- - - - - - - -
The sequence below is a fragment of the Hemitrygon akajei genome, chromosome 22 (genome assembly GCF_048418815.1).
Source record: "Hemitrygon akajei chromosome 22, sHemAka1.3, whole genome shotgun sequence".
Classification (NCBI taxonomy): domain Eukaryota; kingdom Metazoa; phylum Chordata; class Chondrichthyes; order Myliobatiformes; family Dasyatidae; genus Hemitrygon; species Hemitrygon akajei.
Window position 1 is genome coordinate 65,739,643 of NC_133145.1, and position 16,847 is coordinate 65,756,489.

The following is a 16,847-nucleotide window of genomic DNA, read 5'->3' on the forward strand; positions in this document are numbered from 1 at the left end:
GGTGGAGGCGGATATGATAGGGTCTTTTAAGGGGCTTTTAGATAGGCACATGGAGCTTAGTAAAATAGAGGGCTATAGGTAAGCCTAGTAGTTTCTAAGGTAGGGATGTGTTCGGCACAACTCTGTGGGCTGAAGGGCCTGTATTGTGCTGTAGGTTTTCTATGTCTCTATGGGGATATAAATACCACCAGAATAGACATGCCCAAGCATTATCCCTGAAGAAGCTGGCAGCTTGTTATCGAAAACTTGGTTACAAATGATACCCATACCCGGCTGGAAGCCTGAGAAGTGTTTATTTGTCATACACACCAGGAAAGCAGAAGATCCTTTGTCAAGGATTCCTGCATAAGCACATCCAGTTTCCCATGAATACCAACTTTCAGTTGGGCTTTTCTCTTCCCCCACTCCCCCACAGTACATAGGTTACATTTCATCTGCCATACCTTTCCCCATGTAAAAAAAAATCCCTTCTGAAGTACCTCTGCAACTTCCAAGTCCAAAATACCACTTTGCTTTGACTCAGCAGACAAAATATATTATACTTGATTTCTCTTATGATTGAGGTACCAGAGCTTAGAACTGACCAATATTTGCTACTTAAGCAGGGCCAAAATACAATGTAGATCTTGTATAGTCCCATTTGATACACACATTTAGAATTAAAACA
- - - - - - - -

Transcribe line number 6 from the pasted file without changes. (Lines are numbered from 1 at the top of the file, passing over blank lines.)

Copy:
GGTGGAGGCGGATATGATAGGGTCTTTTAAGGGGCTTTTAGATAGGCACATGGAGCTTAGTAAAATAGAGGGCTATAGGTAAGCCTAGTAGTTTCTAAGGTAGGGATGTGTTCGGCACAACTCTGTGGGCTGAAGGGCCTGTATTGTGCTGTAGGTTTTCTATGTCTCTATGGGGATATAAATACCACCAGAATAGACATGCCCAAGCATTATCCCTGAAGAAGCTGGCAGCTTGTTATCGAAAACTTGGTTACAAATGATACCCATACCCGGCTGGAAGCCTGAGAAGTGTTTATTTGTCATACACACCAGGAAAGCAGAAGATCCTTTGTCAAGGATTCCTGCATAAGCACATCCAGTTTCCCATGAATACCAACTTTCAGTTGGGCTTTTCTCTTCCCCCACTCCCCCACAGTACATAGGTTACATTTCATCTGCCATACCTTTCCCCATGTAAAAAAAAATCCCTTCTGAAGTACCTCTGCAACTTCCAAGTCCAAAATACCACTTTGCTTTGACTCAGCAGACAAAATATATTATACTTGATTTCTCTTATGATTGAGGTACCAGAGCTTAGAACTGACCAATATTTGCTACTTAAGCAGGGCCAAAATACAATGTAGATCTTGTATAGTCCCATTTGATACACACATTTAGAATTAAAACA